Image credit: RBW Entertainment
The streaming platform that launched in South Korea earlier this year hopes that the “disruption will be temporary”.
The music streaming platform Spotify has only recently launched in South Korea but it is already having some issues. Hundreds of K-pop releases have been removed worldwide as they continue to reach an agreement with distributor Kakao M.
The streaming service launched in South Korea on February 1st 2021 but without music from artists with licensing deals under Kakao M which includes IU, Zico and more.
Releases distributed by the Korean label have now been removed from Spotify around the world. Kakao M is one of the largest distributors in in South Korea with 37.5 percent of the songs featured on the 2020 top 400 yearly song chart from Gaon Music Chart.
Speaking to NME, a spokesperson for Spotify confirmed that Kakao’s M’s catalogue would no longer be available to Spotify users across the globe from the Monday 1st March, 2021 “due to the expiration of our licence.”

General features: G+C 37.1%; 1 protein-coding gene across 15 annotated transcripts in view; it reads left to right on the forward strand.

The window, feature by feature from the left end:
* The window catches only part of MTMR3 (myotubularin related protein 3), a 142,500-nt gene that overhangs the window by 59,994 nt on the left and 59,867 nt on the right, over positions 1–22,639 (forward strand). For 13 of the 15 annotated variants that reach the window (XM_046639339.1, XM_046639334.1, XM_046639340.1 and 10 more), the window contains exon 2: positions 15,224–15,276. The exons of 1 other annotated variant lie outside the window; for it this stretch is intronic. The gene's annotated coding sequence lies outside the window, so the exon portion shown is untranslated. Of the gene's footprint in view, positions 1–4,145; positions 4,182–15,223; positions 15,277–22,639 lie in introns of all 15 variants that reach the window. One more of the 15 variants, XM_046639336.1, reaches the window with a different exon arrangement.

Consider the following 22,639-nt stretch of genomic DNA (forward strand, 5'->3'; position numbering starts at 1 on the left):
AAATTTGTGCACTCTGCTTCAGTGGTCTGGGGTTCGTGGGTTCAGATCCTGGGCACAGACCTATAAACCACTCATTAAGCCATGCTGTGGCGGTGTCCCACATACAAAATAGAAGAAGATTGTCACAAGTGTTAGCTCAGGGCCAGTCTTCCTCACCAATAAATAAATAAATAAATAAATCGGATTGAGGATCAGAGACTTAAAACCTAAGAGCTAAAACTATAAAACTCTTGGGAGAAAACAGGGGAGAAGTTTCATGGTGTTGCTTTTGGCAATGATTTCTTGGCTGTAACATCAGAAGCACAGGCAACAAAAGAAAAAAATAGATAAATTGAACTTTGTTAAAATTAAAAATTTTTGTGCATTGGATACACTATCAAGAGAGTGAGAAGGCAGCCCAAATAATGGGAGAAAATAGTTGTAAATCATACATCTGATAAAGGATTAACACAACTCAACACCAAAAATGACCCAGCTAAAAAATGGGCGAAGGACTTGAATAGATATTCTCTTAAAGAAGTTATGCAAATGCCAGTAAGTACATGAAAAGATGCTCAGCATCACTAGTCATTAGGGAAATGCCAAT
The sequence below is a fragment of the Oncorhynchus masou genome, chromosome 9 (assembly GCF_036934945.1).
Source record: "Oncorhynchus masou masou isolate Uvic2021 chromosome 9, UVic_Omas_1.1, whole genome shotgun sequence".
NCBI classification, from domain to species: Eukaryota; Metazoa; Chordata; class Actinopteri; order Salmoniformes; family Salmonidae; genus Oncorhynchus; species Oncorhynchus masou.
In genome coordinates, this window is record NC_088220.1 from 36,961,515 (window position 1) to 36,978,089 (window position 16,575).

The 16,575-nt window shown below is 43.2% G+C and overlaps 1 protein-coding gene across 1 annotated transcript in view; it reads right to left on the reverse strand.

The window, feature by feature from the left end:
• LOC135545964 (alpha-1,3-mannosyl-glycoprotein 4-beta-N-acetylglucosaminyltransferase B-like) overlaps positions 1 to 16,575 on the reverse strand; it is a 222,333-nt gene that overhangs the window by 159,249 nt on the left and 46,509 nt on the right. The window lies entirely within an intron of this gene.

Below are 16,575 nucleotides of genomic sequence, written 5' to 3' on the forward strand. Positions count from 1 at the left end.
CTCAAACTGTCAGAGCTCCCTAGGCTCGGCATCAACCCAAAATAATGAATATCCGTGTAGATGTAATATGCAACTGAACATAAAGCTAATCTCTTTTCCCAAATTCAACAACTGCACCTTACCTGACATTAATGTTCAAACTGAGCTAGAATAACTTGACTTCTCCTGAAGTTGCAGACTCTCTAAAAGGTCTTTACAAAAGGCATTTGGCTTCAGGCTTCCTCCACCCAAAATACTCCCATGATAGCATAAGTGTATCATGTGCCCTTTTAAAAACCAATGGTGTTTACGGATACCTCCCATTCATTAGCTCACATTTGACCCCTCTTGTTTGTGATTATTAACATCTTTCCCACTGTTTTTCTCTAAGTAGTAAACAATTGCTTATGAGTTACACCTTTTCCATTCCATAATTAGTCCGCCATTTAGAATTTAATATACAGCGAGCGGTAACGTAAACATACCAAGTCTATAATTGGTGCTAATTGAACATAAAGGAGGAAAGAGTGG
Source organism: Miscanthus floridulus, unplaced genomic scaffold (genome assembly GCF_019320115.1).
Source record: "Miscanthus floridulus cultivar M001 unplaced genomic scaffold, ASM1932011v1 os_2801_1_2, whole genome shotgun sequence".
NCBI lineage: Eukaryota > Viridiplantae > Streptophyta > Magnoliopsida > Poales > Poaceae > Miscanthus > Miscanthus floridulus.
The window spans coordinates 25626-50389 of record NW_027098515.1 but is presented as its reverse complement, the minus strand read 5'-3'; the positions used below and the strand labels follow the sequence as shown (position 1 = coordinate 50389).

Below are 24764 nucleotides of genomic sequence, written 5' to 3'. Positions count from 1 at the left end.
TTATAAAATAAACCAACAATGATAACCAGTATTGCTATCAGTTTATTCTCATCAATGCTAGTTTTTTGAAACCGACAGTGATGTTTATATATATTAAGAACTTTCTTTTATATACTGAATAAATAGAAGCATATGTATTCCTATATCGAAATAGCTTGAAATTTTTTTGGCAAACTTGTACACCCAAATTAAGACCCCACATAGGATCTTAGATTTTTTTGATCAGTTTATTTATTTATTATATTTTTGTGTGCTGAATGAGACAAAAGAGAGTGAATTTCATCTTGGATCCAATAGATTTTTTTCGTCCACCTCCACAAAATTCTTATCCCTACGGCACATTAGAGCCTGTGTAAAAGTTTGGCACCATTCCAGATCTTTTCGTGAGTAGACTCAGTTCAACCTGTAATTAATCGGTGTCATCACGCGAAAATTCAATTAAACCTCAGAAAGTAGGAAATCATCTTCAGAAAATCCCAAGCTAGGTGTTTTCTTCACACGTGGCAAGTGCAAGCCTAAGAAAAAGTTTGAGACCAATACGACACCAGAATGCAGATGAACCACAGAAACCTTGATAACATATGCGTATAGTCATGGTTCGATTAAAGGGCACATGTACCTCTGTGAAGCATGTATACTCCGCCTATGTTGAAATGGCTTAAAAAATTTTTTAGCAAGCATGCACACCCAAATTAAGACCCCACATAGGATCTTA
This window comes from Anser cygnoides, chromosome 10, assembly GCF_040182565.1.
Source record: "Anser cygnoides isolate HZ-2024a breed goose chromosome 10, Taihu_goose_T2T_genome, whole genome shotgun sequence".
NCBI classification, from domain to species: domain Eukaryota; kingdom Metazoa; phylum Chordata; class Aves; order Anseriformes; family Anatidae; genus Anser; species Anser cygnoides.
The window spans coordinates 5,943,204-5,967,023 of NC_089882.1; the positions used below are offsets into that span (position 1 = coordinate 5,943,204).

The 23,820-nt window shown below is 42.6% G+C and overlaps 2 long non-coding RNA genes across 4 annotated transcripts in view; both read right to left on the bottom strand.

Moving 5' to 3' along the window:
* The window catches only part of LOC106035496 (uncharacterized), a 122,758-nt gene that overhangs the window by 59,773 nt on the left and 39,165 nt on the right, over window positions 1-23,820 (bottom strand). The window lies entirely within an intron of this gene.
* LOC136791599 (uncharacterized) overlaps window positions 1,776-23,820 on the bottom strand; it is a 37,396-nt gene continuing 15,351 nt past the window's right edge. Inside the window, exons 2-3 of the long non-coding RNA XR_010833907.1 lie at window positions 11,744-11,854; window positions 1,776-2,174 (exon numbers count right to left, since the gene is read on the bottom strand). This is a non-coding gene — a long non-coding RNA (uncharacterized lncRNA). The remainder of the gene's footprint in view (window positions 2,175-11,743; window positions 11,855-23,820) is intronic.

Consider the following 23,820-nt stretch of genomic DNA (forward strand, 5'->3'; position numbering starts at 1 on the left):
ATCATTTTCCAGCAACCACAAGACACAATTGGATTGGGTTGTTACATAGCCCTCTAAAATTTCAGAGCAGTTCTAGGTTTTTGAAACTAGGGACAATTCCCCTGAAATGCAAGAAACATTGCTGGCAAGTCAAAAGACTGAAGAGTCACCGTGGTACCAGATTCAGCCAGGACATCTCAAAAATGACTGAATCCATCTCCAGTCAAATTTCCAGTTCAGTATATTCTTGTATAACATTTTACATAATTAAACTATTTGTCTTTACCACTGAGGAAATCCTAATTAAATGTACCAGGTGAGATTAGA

They continued, “We have been working with KakaoM over the last year and a half to renew the global licensing agreement, so that their artists’ music would remain available to Spotify’s 345M+ listeners in nearly 170 markets around the world.” Adding, “Despite our best efforts, the existing licensing deal we had with KakaoM (which covered all countries other than South Korea) has come to an end. The fact that we have not yet reached agreement on a new global deal is unfortunate for their artists, as well as for fans and listeners worldwide. It is our hope that this disruption will be temporary and we can resolve the situation soon. We remain committed to working with local rights holders including KakaoM, to help grow the Korean music market and overall streaming ecosystem together.”
Twitter user @lemonphobic has compiled all the artists who’s music is unavailable via Spotify here:
It’s also worth noting that Katao M’s parent company also owns and operates the MelOn streaming service, one of the top digital music platforms in South Korea.